Prediabetes is a condition in which your blood sugar level is elevated, but not enough to be considered T2D. In prediabetes, your cells are starting to become resistant to insulin, making it less effective. Your pancreas may also try to compensate by making more insulin, but it can’t meet demand as your blood sugar rises. Having prediabetes increases your risk of T2D, along with heart disease and stroke. Fortunately, the condition is completely reversible with proper lifestyle changes, including diet and exercise. Losing around 5% of your body weight has also been shown to help reduce your risk of prediabetes progressing to T2D.6
Other Types of Diabetes
Other, less common types of diabetes include type 3c diabetes and LADA. Type 3c diabetes is when an injury or illness prevents your pancreas from making insulin. This can be caused by pancreatitis (inflammation in the pancreas), pancreatic cancer, hemochromatosis (too much iron in the blood and the organs of the body, including the pancreas), or cystic fibrosis. Type 3c diabetes is typically managed with insulin therapy and medications used to treat T2D.7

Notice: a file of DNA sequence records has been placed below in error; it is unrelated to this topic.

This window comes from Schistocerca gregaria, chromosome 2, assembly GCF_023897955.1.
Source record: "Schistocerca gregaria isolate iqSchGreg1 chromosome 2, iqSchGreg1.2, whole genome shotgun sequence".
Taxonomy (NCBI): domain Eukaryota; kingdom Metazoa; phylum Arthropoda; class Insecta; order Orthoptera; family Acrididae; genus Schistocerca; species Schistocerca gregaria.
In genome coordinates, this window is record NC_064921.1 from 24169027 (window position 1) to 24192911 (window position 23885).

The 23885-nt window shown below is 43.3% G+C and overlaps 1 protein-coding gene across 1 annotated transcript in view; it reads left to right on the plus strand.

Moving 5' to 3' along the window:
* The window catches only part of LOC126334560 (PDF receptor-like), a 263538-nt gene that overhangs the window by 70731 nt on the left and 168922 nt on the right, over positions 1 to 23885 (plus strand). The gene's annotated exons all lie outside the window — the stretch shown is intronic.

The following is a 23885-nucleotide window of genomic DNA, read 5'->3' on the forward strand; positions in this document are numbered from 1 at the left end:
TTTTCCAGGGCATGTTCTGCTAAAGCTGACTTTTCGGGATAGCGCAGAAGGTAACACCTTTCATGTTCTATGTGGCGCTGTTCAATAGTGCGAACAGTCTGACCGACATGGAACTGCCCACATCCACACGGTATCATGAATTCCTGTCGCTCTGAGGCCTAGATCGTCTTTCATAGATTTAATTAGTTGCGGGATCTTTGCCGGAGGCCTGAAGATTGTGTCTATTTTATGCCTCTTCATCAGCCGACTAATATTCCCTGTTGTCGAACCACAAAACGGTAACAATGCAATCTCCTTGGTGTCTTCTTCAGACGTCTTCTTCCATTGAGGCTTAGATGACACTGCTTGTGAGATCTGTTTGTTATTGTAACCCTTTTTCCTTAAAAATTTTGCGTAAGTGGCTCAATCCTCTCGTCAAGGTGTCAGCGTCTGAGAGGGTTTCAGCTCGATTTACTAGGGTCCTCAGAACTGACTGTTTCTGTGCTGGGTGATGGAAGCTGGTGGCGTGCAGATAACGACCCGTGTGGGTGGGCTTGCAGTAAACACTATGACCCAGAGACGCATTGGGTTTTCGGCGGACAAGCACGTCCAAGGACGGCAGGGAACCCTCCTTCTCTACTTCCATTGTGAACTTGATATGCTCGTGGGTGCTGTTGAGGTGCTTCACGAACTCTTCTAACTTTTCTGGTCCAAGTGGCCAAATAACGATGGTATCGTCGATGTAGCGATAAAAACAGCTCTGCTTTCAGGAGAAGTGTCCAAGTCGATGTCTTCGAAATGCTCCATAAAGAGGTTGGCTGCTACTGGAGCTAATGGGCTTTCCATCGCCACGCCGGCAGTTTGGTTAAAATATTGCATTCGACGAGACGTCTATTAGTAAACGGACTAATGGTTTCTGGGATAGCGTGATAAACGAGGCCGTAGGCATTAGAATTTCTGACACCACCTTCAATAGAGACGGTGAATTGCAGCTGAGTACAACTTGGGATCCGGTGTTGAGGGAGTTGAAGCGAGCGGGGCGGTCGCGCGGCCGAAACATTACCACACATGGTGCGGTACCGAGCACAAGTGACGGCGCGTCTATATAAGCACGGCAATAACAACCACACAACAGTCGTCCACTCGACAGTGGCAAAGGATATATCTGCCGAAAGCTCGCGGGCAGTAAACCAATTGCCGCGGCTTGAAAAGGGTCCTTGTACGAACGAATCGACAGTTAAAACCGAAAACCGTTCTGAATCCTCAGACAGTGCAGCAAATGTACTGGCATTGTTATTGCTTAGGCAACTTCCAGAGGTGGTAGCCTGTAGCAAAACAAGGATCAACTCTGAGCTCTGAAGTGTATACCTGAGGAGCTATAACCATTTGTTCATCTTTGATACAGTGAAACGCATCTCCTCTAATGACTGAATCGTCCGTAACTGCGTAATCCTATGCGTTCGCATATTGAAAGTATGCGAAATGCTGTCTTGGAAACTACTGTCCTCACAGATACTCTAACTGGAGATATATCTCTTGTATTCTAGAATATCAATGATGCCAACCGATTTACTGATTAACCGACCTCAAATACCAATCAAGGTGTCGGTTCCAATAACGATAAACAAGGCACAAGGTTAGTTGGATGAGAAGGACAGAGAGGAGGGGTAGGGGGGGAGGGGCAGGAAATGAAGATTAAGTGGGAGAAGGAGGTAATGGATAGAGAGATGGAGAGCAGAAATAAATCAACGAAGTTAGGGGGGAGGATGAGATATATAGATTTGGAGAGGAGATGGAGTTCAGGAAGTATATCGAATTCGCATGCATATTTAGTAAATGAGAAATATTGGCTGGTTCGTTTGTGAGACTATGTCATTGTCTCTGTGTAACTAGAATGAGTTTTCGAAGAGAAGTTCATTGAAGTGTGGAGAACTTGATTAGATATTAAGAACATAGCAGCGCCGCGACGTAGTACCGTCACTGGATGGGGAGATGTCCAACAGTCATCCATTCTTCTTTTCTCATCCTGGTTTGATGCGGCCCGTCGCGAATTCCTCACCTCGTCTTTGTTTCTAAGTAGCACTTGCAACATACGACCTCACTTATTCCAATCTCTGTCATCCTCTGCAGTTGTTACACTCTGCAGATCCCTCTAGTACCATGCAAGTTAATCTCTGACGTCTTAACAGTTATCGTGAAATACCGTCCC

An autoimmune condition causes LADA, also known as type 1.5 diabetes. It looks similar to T1D, but develops slowly over the course of many years. Most people who develop LADA are 30 years or older, and are often misdiagnosed with T2D. It can be treated with insulin therapy.8
What Causes Diabetes?
Anyone can develop diabetes, but certain factors increase your risk. These vary depending on the type of diabetes.
Type 1 Diabetes Causes
T1D is a less common form of diabetes, affecting only 5% to 10% of people with diabetes. It was originally referred to as juvenile diabetes because the disease was thought to mainly occur in children, teens, and young adults. However, it’s now known that you can develop T1D at any age.3